• 18. Vast Majority of Accounts are Active • Accounts are defined as “active” if they have been posted on within the last month (from the time data was collected). • The active status of the Twitter accounts suggests that representatives understand the importance of maintaining an on-going conversation with followers. Percent of Active Accounts Both Parties Democrats Republicans Total House of Senate Representatives BURSON-MARSTELLER EVIDENCE-BASED COMMUNICATIONS 18
  • 19. Slightly Over One-Half of Accounts are Engaging Via Retweets • 53% of accounts are retweeting, and Percent of Accounts with Retweets are therefore reading and sharing content from other Twitter users. Retweeting signals that members of Congress are engaging the community dialogue on Twitter, and not just pushing out their own content. • While 65% of House Republican Total House of Senate Twitter accounts are retweeting, only Representatives 36% of House Democratic accounts have retweets, suggesting that the Both Parties House Republicans may be more Democrats involved in the Twitter conversation. Republicans BURSON-MARSTELLER EVIDENCE-BASED COMMUNICATIONS 19
  • 20. Republicans Retweet More Frequently Than Democrats • Of members of Congress who retweet Twitter content, they average a modest 2.97 retweets per month. ‐ Senate Democrats who are retweeting average 0.93 retweets each per month, as opposed to the Senate Republicans’ 5.11 retweets per month. Average Number of Retweets per Month per Account Retweeting Both Parties Democrats Republicans Total House of Senate Representatives BURSON-MARSTELLER EVIDENCE-BASED COMMUNICATIONS 20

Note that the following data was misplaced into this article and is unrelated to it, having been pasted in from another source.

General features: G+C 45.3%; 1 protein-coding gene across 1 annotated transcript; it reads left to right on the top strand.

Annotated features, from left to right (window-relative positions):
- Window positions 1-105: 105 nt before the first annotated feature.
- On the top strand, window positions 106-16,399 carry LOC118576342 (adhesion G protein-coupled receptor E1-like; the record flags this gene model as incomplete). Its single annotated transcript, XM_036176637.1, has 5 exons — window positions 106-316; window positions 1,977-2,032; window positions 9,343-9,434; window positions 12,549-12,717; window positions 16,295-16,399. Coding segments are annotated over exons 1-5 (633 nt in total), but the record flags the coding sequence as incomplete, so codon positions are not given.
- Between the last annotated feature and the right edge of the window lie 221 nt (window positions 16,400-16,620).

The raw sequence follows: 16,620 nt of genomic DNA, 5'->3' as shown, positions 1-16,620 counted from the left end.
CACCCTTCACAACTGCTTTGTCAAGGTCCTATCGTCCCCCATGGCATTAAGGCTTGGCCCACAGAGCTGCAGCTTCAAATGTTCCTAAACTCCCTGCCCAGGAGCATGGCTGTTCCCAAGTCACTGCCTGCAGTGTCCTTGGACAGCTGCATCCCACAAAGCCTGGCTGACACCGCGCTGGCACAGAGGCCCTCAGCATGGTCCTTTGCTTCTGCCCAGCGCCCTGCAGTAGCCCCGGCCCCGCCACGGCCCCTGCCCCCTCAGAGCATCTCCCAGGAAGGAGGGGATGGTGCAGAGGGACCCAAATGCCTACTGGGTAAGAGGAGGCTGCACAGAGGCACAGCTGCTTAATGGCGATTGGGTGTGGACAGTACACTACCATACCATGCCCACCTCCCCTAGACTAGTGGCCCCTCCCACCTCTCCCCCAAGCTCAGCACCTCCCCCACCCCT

• 21. Well Over One-Half of Accounts are Addressing Specific People on Twitter • 59% of congressional accounts are using the “@” function on Twitter, which signifies that they are talking about or reply to specific individuals on Twitter. Similar to retweets, the “@” function signifies that congressional representatives are participating in a dialogue and not just pushing out information on Twitter. Percent of Congressional Accounts Using the @ Function Both Parties Democrats Republicans Total House of Senate Representatives BURSON-MARSTELLER EVIDENCE-BASED COMMUNICATIONS 21
  • 22. The Use of “@” is Modest, Even Among Members of Congress Who Use It • The number of tweets including the “@” symbol average 2.14 per month per congressperson who use the function. Those tweets with an “@” make up an average of 10% of their total monthly tweets. Average Number of @s per Month Both Parties Democrats Republicans Total House of Senate Representatives BURSON-MARSTELLER EVIDENCE-BASED COMMUNICATIONS 22